Always the Write Time to Simplify

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Last week I wrote about minimizing daily distractions in order to make my dreams come true, and how simplifying my life is the first step to ensure this happens.  I have only interned for two days so far this week, but combined with my transcription work and applying for substitute teaching positions, I’ve already had some practice at simplifying.  The biggest thing I’ve currently managed is to reduce the number of nights per week that I cook meals, allowing for leftovers on the other nights, and oftentimes enough for lunches, as well.  This way as soon as I’m done working, I can spend time writing, or head over to the gym, knowing that all I’ll need is a matter of minutes to heat up dinner. 

Another way I’ve simplified my life has to do with my daily routine.  First, instead of taking time to apply eye shadow each morning, my bronzer doubles as blush and shadow.  Something as simple as this cuts my prep time by several minutes, while still providing me a healthy glow.  Second, I set my alarm 15 minutes early so that I have time to pick out my clothes and prepare a lunch and snack to bring to work.  Admittedly, I could do this the night before, but I usually change my mind about my selections in the morning, anyway.

And who doesn’t want a way to simplify household tasks?  In our home, we post a chore list on the refrigerator with each family member’s name and their assigned to dos listed.  Consequently, I don’t have to think about what needs to be done, and because the workload is delegated, not one person is stuck with all the work.  But since I always seem to end up with the dreaded (in my opinion) dusting, I keep it simple by taking just 10 minutes out of my day to dust a different room over the course of a couple weeks. 

A big area where many people find themselves in trouble when it comes to distractions has to do with over-committing or over-scheduling.  Now that I’m back to work, I am not able to just hop in my car on a whim to run an errand or two, or spread my appointments throughout the week.  Rather, I have been working on combining trips to be most efficient with my time (case in point: mixing vacation next month with a little business on the side).  And finally, sometimes it’s okay to simply say “no.” ~ cs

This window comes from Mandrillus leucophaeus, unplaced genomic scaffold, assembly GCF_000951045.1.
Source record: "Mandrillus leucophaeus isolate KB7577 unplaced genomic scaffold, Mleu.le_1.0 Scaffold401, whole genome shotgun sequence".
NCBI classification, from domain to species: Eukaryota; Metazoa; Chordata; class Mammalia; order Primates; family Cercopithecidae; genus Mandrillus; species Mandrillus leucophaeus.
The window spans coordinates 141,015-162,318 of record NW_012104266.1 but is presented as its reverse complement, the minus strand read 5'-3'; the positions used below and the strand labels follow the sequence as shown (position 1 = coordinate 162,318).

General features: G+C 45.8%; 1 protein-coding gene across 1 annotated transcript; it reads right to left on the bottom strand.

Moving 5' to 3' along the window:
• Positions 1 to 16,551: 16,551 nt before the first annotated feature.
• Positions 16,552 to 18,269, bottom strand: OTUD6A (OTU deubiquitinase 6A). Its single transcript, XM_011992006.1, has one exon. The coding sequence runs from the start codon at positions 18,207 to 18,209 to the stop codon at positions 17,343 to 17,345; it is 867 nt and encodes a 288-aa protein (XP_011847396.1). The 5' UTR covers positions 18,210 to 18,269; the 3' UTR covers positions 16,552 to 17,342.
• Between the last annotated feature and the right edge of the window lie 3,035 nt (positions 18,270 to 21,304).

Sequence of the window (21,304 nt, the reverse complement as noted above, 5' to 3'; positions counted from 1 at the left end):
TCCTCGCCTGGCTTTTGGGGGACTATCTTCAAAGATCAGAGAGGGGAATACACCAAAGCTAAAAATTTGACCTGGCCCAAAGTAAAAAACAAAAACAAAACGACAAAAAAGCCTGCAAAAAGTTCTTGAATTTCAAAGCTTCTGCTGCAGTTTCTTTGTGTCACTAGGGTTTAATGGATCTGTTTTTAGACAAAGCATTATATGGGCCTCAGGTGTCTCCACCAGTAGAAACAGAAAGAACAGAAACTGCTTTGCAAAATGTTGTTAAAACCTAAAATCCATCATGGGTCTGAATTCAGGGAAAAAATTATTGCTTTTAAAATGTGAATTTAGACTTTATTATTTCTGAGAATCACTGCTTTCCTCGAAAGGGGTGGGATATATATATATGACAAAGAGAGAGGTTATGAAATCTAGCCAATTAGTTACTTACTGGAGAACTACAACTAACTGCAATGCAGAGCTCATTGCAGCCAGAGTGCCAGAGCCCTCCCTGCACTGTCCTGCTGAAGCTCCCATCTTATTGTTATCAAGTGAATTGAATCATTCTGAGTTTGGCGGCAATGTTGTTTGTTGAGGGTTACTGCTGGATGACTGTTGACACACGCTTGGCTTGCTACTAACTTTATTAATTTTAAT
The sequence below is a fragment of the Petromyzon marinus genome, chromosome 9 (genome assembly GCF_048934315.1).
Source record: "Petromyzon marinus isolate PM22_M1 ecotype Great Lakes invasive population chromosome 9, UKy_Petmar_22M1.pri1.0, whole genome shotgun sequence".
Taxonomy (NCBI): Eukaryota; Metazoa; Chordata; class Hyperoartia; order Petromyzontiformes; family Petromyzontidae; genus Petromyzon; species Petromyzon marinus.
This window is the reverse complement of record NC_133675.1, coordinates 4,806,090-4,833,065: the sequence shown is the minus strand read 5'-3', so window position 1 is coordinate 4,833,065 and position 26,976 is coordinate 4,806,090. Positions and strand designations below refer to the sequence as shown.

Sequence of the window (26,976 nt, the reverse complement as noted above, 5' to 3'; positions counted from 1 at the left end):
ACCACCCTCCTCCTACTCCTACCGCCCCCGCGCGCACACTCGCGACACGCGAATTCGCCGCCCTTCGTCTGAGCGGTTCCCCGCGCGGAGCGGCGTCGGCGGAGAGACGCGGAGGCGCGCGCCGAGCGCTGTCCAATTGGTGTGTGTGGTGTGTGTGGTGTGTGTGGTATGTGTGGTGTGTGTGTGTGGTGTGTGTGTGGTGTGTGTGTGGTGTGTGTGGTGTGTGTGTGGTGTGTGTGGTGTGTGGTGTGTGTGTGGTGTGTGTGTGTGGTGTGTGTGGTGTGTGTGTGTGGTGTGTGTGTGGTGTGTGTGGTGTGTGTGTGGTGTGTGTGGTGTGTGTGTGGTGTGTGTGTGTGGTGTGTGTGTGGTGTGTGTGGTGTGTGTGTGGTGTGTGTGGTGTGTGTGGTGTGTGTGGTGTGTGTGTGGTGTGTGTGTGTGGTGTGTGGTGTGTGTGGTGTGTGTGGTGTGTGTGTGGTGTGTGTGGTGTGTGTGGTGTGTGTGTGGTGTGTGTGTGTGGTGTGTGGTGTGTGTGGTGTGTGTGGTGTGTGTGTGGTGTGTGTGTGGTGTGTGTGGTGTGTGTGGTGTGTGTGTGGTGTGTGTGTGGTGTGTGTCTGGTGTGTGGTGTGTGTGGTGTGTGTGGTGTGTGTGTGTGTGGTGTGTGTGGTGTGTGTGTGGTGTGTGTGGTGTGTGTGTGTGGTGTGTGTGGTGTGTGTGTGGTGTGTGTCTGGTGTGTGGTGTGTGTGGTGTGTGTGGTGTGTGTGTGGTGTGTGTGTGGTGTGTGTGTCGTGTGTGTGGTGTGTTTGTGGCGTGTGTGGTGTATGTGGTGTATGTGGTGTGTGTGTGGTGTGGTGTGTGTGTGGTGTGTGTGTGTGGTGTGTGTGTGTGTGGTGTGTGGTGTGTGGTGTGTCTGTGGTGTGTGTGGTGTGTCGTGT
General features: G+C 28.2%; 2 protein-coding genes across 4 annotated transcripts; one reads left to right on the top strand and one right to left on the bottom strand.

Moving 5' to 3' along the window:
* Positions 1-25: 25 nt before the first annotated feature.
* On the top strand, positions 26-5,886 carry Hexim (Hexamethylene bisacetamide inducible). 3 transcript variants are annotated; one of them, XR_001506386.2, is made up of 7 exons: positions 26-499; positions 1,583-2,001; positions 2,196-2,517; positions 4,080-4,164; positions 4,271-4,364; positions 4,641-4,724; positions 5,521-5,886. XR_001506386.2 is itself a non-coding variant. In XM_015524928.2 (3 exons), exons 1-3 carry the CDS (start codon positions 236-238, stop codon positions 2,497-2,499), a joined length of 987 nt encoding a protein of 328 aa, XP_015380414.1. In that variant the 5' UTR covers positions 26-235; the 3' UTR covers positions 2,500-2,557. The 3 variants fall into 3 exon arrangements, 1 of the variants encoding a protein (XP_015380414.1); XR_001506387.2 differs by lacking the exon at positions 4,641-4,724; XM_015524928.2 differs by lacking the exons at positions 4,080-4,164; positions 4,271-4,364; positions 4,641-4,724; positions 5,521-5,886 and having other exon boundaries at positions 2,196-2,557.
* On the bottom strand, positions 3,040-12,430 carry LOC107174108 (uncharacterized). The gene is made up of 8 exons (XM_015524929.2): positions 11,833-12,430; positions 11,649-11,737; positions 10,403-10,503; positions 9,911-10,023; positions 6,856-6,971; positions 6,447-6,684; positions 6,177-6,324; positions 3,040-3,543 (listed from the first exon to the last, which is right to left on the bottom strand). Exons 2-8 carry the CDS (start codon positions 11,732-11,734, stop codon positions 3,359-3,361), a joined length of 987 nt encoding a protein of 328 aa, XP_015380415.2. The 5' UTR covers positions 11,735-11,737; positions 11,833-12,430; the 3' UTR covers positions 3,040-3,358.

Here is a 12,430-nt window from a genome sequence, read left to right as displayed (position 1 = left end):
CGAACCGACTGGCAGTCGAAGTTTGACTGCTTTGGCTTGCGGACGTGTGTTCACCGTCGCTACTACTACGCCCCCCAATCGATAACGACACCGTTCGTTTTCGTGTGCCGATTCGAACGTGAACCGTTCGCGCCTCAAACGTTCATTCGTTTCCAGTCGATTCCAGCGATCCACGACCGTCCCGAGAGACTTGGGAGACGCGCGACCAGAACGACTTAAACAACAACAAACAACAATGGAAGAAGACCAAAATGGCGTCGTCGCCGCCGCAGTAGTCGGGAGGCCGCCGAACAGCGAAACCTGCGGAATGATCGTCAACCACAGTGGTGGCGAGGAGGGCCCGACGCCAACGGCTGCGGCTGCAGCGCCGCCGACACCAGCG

Common Sense Ways to Minimize Distractions…and A Whole Lot of Rambling

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Writing without distractions…is that even possible?  I mentioned in an earlier post that the laundry will always be there, piling up with the other interruptions vying for our attention.  And when it comes to the act of writing, itself, I do prefer solitude to companionship.  That means locking myself in my office with a “do not disturb” sign posted on the door.  And if I’m right in the middle of writing and think of something that will require my attention at some point, I simply jot a quick note to myself.

Sometimes music stirs up my muse, but what helps the most is silencing my cell phone and closing online chat boxes to reduce the number of distractions—common sense advice that is often much easier said than done.  I think that when everything is boiled down, however, it all comes back to priorities.  Is there a benefit to putting off the article that needs outlining, or the blog that must be written, the paper that is due a week from Friday, or the next scene your agent requested two days ago?

Since graduating from ASU last month, my schedule has exploded.  I begin an editorial internship this coming Monday at InWithSkin, a national beauty magazine and my third internship with a magazine—one of my dreams come true.  I also became a certified substitute teacher, and I returned to subcontracting as a transcriptionist after a year-long sabbatical.  I still write for Suite101.com, and I am always entertaining personal essays and stories in my imagination.  With all that said, one thing has become clear to me, and that is now—more than ever—I must minimize the distractions in my daily life in order to make the rest of my dreams come true.  And because it is always the write time to simplify, that will become my next order of business. ~ cs